The Fresh Loaf

News & Information for Amateur Bakers and Artisan Bread Enthusiasts

WFO vs Dutch Oven Baking?

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BigelowBaker's picture

WFO vs Dutch Oven Baking?

I've been considering jumping in and building a WFO for a long time, however, logistically, it would be very difficult where I live. Over the past few months, though, I've really gotten into baking in Dutch ovens, and the results have been amazing.

So, I'm curious if there's anyone out there who's baked in both dutch ovens and WFO's and can speak to the differences/similarities in the quality of the loaves. I know WFO's are hands down better in terms of ability to bake in quantity and for things like pizzas, but for regular loaves, is there much of a difference from loaves baked in Dutch Ovens?

Here's a pic of some of my dutch oven results for comparison sake :)

SCChris's picture

You’re correct with regard to volumes of bread and if you are looking to increase the volume of bread that you bake, then a WFO is a viable option.  Considering the volume of bread in the picture, you need something more than a home oven.

With regard to the quality of the breads baked, combo cooker vs wfo, this is going to depend on steam and this relates to both your WFO as built and how and if you add steam to the bake.  I have a 43” Pompeii style oven and have baked 18lbs of breads at a go, misted using a garden sprayer.  I get a reasonably good crust with this method but not quite as good as using the cast iron combo cooker.  The combo cooker has less excess space around the loaf, loaves than my oven, and so the steam is held closer and holds a higher humidity and this allow the crust to develop deeper into the loaf than my WFO.  I believe that there are a few design changes that would make a difference.  First an Alan Scott style oven with minimal interior height will maximize the humidity around the loaves during those critical 20 first minutes of crest formation.  A Pompeii style can be made with a low interior height to achieve the same results but my opinion is that a AS oven is more efficient with regard to loading than is a Pompeii.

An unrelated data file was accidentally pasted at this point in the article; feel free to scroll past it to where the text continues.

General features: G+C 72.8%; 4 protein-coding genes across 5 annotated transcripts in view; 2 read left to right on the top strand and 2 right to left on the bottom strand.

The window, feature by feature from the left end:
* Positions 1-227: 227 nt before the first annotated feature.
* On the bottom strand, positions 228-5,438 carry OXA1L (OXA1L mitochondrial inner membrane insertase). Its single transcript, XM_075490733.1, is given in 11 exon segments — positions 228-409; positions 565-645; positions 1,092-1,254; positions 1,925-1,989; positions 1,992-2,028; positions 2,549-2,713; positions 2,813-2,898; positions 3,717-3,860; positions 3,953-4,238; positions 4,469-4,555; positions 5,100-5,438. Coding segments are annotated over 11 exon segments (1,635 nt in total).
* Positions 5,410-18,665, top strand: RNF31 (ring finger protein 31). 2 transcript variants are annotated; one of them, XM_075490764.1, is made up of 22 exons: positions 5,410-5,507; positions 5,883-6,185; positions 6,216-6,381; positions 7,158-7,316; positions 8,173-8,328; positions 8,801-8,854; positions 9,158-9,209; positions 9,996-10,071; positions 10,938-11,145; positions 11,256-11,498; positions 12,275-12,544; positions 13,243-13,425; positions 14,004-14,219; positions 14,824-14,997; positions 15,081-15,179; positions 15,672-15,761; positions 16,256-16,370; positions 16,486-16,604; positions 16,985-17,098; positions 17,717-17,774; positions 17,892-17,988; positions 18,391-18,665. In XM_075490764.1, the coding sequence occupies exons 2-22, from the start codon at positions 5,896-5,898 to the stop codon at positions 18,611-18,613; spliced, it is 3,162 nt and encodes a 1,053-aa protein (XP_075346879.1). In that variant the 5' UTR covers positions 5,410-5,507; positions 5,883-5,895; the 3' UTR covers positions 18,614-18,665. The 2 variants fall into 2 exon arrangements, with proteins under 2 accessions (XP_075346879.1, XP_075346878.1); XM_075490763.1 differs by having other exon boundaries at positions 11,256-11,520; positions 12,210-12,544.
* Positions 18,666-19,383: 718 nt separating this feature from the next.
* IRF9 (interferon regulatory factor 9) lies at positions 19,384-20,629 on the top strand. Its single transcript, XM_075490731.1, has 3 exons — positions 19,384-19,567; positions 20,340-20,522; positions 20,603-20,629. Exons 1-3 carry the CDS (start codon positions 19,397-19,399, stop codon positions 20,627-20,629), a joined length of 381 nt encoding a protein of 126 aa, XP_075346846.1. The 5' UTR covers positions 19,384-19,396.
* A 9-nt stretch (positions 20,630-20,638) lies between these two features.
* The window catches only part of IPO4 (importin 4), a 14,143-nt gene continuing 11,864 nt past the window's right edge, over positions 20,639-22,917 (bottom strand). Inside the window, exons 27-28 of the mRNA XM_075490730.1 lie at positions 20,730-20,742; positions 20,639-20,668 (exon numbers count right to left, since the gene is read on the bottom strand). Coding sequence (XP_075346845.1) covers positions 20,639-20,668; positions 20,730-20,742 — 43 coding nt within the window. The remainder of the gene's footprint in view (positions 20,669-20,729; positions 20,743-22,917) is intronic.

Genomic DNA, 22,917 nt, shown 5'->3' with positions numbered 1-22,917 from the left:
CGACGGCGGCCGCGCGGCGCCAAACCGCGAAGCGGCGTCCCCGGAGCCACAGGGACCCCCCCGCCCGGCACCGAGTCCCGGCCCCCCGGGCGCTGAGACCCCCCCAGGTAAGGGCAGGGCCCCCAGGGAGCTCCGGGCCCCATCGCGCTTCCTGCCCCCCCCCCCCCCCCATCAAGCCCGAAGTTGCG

Second an active method of steaming, real hot steam would really help and Faith in Virginia put together a steamer that is very intriguing.  Until I put together a similar device, I’ll continue to mist the interior. 

I’d like to recommend the following reading: 

From the Wood-Fired Oven: New and Traditional Techniques for Cooking and Baking with Fire

By Richard Miscovich


Additionally check forums for helpful wfo info.



BigelowBaker's picture

I've managed to get quite a lot out of my home oven -- although slinging 6 dutch ovens around for a few hours can be quite a bit of work :)

Looks like a great book -- thanks for the recommendation!